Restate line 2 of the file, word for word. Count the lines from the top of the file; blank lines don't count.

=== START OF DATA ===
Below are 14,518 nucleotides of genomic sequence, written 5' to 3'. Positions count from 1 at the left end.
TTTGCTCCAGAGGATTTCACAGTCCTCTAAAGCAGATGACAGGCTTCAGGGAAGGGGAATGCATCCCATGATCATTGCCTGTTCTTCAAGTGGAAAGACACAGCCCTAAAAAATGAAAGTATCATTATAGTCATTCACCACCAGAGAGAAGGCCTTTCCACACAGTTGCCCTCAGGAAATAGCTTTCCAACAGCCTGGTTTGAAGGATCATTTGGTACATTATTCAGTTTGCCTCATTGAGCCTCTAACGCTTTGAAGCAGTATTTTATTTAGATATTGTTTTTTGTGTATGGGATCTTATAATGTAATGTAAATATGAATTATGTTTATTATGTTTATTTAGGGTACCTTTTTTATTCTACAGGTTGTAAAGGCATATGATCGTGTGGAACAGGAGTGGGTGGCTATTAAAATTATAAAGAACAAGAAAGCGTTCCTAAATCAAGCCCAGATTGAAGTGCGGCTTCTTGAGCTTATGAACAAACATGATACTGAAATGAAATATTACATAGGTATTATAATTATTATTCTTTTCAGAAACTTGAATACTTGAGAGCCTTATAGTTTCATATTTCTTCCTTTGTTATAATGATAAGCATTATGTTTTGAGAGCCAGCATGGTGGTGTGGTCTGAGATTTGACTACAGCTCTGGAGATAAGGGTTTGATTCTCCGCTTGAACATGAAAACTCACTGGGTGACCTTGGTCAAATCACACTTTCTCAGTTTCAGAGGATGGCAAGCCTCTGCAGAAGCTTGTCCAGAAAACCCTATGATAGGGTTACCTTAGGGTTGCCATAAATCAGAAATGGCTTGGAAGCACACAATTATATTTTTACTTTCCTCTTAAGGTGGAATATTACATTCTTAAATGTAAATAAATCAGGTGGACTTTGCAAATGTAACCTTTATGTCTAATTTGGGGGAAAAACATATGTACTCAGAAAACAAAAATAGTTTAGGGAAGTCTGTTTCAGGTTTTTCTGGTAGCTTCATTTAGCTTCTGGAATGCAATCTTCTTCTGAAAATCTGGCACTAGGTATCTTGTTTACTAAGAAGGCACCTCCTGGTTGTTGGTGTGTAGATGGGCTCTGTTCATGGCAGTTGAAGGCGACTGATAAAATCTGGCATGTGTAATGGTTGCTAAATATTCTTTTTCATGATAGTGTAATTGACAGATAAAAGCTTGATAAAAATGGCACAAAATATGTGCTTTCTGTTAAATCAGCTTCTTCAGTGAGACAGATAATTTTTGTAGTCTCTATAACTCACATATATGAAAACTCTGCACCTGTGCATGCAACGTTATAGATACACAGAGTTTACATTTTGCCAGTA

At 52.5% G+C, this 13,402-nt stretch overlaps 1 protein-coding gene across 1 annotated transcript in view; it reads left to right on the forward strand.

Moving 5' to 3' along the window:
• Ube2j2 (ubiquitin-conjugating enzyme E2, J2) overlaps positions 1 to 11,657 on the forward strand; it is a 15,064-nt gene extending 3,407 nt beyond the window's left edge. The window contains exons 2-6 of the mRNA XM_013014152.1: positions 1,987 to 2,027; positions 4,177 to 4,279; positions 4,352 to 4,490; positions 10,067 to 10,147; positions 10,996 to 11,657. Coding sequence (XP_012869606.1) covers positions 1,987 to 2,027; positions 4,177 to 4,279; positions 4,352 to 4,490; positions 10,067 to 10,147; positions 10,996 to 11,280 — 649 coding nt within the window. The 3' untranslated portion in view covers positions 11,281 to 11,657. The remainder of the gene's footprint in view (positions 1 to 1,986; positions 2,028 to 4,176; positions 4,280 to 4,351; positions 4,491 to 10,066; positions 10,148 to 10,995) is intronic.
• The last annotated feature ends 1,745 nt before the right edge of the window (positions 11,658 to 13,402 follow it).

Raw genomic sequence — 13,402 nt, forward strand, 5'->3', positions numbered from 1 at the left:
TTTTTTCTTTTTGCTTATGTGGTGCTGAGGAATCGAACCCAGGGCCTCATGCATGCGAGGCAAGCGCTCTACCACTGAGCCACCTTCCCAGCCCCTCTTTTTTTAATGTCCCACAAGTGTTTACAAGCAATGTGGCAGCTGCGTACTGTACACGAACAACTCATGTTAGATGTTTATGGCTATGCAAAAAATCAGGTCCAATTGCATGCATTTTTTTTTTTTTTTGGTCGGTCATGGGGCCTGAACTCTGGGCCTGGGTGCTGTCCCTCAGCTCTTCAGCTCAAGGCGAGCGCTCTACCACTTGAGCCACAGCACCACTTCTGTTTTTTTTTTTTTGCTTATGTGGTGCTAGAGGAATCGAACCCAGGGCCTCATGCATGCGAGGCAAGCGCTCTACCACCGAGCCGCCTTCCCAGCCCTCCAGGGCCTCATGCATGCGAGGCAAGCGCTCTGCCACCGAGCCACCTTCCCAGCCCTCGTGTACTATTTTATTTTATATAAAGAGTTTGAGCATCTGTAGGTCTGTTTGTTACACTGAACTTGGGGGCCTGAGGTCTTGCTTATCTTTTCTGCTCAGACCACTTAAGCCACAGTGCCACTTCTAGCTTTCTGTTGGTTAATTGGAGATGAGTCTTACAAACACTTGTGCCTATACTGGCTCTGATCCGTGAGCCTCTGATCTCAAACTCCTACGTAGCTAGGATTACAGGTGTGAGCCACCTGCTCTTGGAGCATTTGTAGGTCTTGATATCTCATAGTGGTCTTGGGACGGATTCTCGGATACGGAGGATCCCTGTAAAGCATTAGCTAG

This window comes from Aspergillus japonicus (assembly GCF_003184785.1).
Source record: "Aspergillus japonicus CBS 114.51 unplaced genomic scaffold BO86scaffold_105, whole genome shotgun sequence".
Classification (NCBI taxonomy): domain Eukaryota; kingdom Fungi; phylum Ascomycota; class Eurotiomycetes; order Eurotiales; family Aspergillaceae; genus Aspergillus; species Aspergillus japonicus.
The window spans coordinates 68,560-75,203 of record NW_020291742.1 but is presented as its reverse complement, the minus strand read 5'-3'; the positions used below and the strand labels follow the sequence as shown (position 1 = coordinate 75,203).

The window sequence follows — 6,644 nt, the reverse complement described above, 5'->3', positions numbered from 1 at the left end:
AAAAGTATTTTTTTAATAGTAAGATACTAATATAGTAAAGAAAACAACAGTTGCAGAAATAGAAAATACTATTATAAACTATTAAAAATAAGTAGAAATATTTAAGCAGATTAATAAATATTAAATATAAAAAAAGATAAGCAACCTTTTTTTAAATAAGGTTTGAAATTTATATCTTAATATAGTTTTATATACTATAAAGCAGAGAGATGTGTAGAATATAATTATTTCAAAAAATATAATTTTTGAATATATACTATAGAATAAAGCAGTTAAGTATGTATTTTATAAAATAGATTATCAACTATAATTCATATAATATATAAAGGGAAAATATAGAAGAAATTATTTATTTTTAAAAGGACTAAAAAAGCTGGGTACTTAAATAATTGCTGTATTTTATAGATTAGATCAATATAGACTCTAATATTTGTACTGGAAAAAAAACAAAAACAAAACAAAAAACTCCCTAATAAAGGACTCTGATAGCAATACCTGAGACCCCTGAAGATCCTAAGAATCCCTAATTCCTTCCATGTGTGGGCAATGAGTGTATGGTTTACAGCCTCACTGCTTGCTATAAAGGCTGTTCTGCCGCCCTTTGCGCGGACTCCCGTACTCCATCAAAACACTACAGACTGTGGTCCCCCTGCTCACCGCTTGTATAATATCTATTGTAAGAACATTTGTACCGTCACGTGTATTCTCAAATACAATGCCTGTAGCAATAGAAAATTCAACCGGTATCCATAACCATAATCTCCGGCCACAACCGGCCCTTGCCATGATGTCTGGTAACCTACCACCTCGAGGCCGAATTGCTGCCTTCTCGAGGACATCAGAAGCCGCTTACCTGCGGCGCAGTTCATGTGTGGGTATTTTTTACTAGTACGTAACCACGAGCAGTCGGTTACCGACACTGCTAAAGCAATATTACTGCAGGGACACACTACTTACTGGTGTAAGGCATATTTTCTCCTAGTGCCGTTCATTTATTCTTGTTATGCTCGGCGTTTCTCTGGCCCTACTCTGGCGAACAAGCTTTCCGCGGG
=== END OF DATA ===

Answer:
TTTGCTCCAGAGGATTTCACAGTCCTCTAAAGCAGATGACAGGCTTCAGGGAAGGGGAATGCATCCCATGATCATTGCCTGTTCTTCAAGTGGAAAGACACAGCCCTAAAAAATGAAAGTATCATTATAGTCATTCACCACCAGAGAGAAGGCCTTTCCACACAGTTGCCCTCAGGAAATAGCTTTCCAACAGCCTGGTTTGAAGGATCATTTGGTACATTATTCAGTTTGCCTCATTGAGCCTCTAACGCTTTGAAGCAGTATTTTATTTAGATATTGTTTTTTGTGTATGGGATCTTATAATGTAATGTAAATATGAATTATGTTTATTATGTTTATTTAGGGTACCTTTTTTATTCTACAGGTTGTAAAGGCATATGATCGTGTGGAACAGGAGTGGGTGGCTATTAAAATTATAAAGAACAAGAAAGCGTTCCTAAATCAAGCCCAGATTGAAGTGCGGCTTCTTGAGCTTATGAACAAACATGATACTGAAATGAAATATTACATAGGTATTATAATTATTATTCTTTTCAGAAACTTGAATACTTGAGAGCCTTATAGTTTCATATTTCTTCCTTTGTTATAATGATAAGCATTATGTTTTGAGAGCCAGCATGGTGGTGTGGTCTGAGATTTGACTACAGCTCTGGAGATAAGGGTTTGATTCTCCGCTTGAACATGAAAACTCACTGGGTGACCTTGGTCAAATCACACTTTCTCAGTTTCAGAGGATGGCAAGCCTCTGCAGAAGCTTGTCCAGAAAACCCTATGATAGGGTTACCTTAGGGTTGCCATAAATCAGAAATGGCTTGGAAGCACACAATTATATTTTTACTTTCCTCTTAAGGTGGAATATTACATTCTTAAATGTAAATAAATCAGGTGGACTTTGCAAATGTAACCTTTATGTCTAATTTGGGGGAAAAACATATGTACTCAGAAAACAAAAATAGTTTAGGGAAGTCTGTTTCAGGTTTTTCTGGTAGCTTCATTTAGCTTCTGGAATGCAATCTTCTTCTGAAAATCTGGCACTAGGTATCTTGTTTACTAAGAAGGCACCTCCTGGTTGTTGGTGTGTAGATGGGCTCTGTTCATGGCAGTTGAAGGCGACTGATAAAATCTGGCATGTGTAATGGTTGCTAAATATTCTTTTTCATGATAGTGTAATTGACAGATAAAAGCTTGATAAAAATGGCACAAAATATGTGCTTTCTGTTAAATCAGCTTCTTCAGTGAGACAGATAATTTTTGTAGTCTCTATAACTCACATATATGAAAACTCTGCACCTGTGCATGCAACGTTATAGATACACAGAGTTTACATTTTGCCAGTA